A non-profit group tested water supplies all over the United States, and says that two-thirds of Americans have an unsafe level of carcinogen in their water supply, a number that includes Chattooga County.
The Environmental Working Group reports that the chemical known as “chromium-6,” made famous in the 2000 film “Erin Brockovich,” is dangerous, and took more than 60,000 samples across the U.S. The testing found that 218 million Americans were being exposed to chromium-6 through their tap water.
The sole water system in Chattooga County detected chromium-6, at the Summerville water facility, according to the report. All 14 samples taken tested positive for chromium-6.
Chromium is an odorless and tasteless metallic element. Chromium is found naturally in rocks, plants, soil and volcanic dust, and animals, according to the Environmental Protection Agency.
Here’s what the EPA has to say about levels of chromium in drinking water:
“The current federal drinking water standard for total chromium is 0.1 mg/lHelpmg/lMilligrams per liter or 100 ppb. Chromium-6 and chromium-3 are covered under the total chromium drinking water standard because these forms of chromium can convert back and forth in water and in the human body, depending on environmental conditions. Measuring just one form may not capture all of the chromium that is present. In order to ensure that the greatest potential risk is addressed, EPA’s regulation assumes that a measurement of total chromium is 100 percent chromium-6, the more toxic form. If tap water from a public water system exceeds this federal standard, consumers will be notified.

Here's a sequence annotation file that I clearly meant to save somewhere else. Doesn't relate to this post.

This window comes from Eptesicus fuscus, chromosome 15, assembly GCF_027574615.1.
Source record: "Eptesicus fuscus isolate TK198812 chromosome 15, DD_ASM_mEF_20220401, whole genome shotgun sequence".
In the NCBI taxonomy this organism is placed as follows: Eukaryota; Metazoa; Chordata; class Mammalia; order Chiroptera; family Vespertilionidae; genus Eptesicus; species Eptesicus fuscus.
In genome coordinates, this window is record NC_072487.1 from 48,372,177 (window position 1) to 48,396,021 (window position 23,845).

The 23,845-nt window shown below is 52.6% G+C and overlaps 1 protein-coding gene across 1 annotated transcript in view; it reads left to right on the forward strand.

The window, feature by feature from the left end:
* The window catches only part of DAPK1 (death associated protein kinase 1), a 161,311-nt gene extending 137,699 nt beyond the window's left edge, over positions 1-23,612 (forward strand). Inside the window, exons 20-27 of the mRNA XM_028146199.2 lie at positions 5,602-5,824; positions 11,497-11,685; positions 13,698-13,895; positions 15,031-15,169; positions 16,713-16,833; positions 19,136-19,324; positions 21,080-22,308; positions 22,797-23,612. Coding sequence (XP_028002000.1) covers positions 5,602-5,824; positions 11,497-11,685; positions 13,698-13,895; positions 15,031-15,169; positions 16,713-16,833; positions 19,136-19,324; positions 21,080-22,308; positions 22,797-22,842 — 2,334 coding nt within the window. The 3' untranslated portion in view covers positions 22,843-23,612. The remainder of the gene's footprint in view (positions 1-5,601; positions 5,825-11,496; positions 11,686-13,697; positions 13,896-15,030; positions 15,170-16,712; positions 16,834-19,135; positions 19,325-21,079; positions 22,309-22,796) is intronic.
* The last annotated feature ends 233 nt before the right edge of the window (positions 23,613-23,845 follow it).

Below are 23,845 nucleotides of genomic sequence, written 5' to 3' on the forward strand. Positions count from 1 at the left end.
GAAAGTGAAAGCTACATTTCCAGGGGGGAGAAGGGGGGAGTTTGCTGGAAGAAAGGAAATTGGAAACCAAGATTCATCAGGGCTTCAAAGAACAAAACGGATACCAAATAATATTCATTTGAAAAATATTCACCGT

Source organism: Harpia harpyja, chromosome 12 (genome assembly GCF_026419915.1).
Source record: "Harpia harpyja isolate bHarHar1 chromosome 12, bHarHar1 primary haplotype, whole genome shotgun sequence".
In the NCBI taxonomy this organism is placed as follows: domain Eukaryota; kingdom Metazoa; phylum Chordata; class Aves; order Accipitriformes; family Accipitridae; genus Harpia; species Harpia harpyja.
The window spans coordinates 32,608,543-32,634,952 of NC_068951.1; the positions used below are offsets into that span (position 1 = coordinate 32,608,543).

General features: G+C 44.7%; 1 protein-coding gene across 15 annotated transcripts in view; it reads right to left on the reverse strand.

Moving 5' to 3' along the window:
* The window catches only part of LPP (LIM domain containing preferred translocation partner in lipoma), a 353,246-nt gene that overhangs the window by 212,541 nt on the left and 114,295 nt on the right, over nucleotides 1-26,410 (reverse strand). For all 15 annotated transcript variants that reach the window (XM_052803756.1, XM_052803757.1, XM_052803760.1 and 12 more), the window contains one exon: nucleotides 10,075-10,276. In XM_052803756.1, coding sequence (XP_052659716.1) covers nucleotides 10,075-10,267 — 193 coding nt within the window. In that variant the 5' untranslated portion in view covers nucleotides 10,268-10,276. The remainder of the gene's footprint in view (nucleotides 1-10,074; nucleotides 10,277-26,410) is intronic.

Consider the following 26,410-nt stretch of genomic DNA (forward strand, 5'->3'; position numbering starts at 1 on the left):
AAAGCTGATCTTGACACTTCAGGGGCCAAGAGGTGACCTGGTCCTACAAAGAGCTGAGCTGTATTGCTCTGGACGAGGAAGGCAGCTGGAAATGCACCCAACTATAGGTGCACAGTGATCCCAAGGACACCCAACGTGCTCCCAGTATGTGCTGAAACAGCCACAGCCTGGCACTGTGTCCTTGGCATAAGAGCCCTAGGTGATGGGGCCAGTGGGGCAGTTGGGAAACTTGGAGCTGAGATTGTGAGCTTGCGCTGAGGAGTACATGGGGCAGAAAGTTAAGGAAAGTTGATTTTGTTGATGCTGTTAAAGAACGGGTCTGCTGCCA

The MCL for total chromium was established in 1991 and is based on the best available science at the time which indicated that continued exposure to chromium-6 could result in allergic dermatitis (skin reactions). EPA is now reviewing data from a 2008 long-term animal study by the Department of Health and Human Service’s National Toxicology Program, which suggested that chromium-6 may be a human carcinogen if ingested. When the review is completed, EPA will consider this and other information to determine whether the drinking water standard for total chromium needs to be revised.”
Read the full EPA position on chromium HERE.